The following are excluded from the scope of ASME B31.3:
- Piping systems for internal gauge pressures at or above zero but less than 15 psi, provided that the fluid is nonflammable, nontoxic, and not damaging to human tissue, and its design temperature is from -20°F through 366°F.
- Power boilers that are designed in accordance with the ASME Boiler and Pressure Vessel Code Section I and external boiler piping that must conform to ASME B31.1.
- Tubes, tube headers, crossovers, and manifolds that are located inside a fired heater enclosure.
- Pressure vessels, heat exchangers, pumps, compressors, and other fluid-handling or processing equipment. This includes both internal piping and connections for external piping.
Overview of Process Plant Piping System Design by Carmagen Engineering
Thursday, December 10, 2015
Posted by Ankit Chugh on 7:12 AM
Here's the content of the book:
- Reference codes for piping design
- Pressure Temperature Ratings
- Hydrostatic Test Pressure for all material group
- Non-destructive examination of Fabricated Pipe Welds
- End Preparation for Welding
- Installed Cost of Corrosion Resistant Piping
- Relative Carrying Capacity of Pipe for Water
- Relative Carrying Capacity of Pipe for Air, Steam and Gas
- COADE STRESS ANALYSIS SEMINAR NOTES by COADE: Must have tutorial guide for every piping stress engineer using CAESAR II. Explains in details all the basics of Caesar II application.
- PIPING HANDBOOK by M L Nayyar: One good book for both stress and layout engineers with huge important database on piping engineering. Refer this book for any data you require during your day to day piping works.
- PIPE DRAFTING AND DESIGN by Rhea and Parisher: The best book for a beginner. Covers the basics in simple language. Very easy to understand.
- PROCESS PLANT LAYOUT AND PIPING DESIGN by Hunt and Bausbacher: The best book for a piping layout engineer. Covers the basics of piping layout. Most of the preliminary layout ideas connected to any equipment evolves from this book. So read this book attentively for effective layout knowledge.
Piping Design Data Book by Hyundai
Posted by Ankit Chugh on 6:58 AM
This specification covers general requirements concerning process and utility piping systems which may be included in the plant constructed by Toyo Engineering India Ltd (hereinafter referred to as PMC).
The extent of piping systems to which this specification is to be applied, shall be as indicated on the applicable piping and instrument flow diagrams (hereinafter referred to as P&I), and utility flow diagrams (hereinafter referred to as UFD). However, piping systems which are furnished as a regular part of proprietary or standardized equipment (or package unit) may be in accordance with the equipment manufacturer's standards.
Instrument piping/tubing systems from the first fitting or block valve on the piping systems shall not be covered by this specification.
The requirements for inspections and tests of piping materials, and other requirements for piping construction are not specified in this specification.
Specific Job Requirements
Specific Job Requirements which are attached to this specification cover modifications to this specification and Customer's special or local requirements as well as specific job data pertinent to this specification. Where Specific Job Requirements are in contradiction to this specification, Specific Job Requirements shall govern.
Codes and Standards
Piping systems and piping materials shall be designed and manufactured in accordance with the applicable codes and standards.
Unless otherwise specified, metric, degree Celsius and kilogram units shall be applied, but nominal sizes of piping shall be in accordance with inch system (NPS). The units and numerical values given in [ ] in this specification are based on the International System of Units (SI) and are appended for reference.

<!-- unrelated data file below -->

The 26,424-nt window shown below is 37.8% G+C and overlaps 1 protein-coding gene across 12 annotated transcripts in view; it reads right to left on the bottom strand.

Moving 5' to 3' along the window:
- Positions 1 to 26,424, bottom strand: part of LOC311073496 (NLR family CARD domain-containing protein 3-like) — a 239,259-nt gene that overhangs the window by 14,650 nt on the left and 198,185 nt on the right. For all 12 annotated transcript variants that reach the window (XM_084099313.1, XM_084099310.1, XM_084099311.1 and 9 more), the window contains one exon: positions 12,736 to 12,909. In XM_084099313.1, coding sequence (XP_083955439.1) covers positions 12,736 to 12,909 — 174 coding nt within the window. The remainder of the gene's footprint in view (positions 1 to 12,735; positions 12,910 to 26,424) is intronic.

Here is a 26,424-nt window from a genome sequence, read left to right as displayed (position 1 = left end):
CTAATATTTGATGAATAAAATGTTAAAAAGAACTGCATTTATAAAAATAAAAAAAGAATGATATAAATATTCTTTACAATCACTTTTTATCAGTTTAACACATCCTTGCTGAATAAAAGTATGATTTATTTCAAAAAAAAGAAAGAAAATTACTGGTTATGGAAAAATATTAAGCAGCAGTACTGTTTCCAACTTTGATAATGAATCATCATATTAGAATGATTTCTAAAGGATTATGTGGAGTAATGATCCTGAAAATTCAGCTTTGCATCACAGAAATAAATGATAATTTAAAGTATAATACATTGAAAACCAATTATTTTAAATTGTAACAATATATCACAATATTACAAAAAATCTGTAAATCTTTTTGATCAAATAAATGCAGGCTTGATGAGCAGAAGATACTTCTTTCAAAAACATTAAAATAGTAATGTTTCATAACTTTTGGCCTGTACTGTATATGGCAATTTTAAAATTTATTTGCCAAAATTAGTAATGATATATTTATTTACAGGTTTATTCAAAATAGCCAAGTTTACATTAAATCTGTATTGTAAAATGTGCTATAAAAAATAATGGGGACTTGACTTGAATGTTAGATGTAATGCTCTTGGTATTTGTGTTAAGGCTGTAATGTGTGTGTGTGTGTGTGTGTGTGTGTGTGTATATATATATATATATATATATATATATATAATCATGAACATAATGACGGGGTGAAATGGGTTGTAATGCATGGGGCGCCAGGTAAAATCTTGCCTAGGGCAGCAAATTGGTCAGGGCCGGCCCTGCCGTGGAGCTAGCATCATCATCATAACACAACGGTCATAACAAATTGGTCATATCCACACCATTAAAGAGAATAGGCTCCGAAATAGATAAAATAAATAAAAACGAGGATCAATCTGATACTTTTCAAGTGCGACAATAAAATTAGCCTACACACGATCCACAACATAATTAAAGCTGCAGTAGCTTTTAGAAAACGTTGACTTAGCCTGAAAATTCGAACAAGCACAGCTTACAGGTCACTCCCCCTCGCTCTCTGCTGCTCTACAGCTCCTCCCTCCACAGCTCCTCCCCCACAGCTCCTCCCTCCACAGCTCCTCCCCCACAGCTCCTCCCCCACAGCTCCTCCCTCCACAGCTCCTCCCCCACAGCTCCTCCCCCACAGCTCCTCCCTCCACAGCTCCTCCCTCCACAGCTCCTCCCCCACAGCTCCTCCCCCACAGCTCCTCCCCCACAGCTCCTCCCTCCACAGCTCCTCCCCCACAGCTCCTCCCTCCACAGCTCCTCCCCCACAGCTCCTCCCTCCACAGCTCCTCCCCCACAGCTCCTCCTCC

Related Engineering Specifications
H-100 "Plant Layout"
H-103 "Piping Materials"
H-107 "Steam Tracing Piping"
L-101 "Thermal Insulation Design"
Piping Design Basis
Design of piping systems and materials shall be in accordance with this specification and ASME Code for "CHEMICAL PLANT AND PETROLEUM REFINERY PIPING" B31.3 & “POWER PIPING”B 31.1, unless otherwise specified in the applicable codes and standards.
Design Pressure and Temperature
(1) The design pressures and temperatures shall be determined, considering start-up, shutdown conditions and other requirements for safety as well as normal operating conditions.
(2) Design conditions for piping systems shall be summarized in "Line Schedule".
(1) All piping materials shall conform to the requirements of ASTM.
(2) Materials to other national standards such as BS, DIN, JIS etc, or special materials not covered in codes and standards may be applied with approval by PMC.
(3) Detail specifications of piping materials shall be in accordance with Engineering Specification H-103 "Piping Materials".
(4) Piping material shall be properly marked for easy identification, Procedure for the same to established by LSTK contractor for marking of piping material and the shall be approved by TEIL/Owner.
Engineering Specification of Piping Design By Toyo Engineering
Wednesday, December 9, 2015
Posted by Ankit Chugh on 8:23 AM
Purpose and Application Scope
The purpose of this manual is to increase efficiency and establish standards for design by providing the basic concept necessary for piping design and the criteria for detailed design relevant to pump on the plant which is designed and/or constructed by Samsung Engineering Co., Ltd. The scope included in this manual is for the normal pumps under room temperature, and it shall not be used for special pumps.
Relevant Manuals and Standards
1.2.1 Relevant to pump layout decision criteria
(1) SEM-2002 "Plant Layout Standard (for Chemical Plant)"
1.2.2 Relevant to pump surroundings piping
(1) SEM-3039 "Piping Design Criteria"
(2) SEM-3016 "Piping Flexibility Analysis"
(3) API 610 "Centrifugal Pumps for General Refinery Service"
(4) API 686 "Recommended Practice for Machinery Installation and Installation Design"
1.2.3 Relevant to pump surroundings support
(1) SEM-3040 "Pipe Hanging No.1 (Piping Hanging Manual)"
(2) SEM-3043 "Pipe Support Design Data"
1.3 Basic Concept
1.3.1 Definition of pump
Pump is a device which give pressure to fluid passing through it and discharges the
fluid to the outside.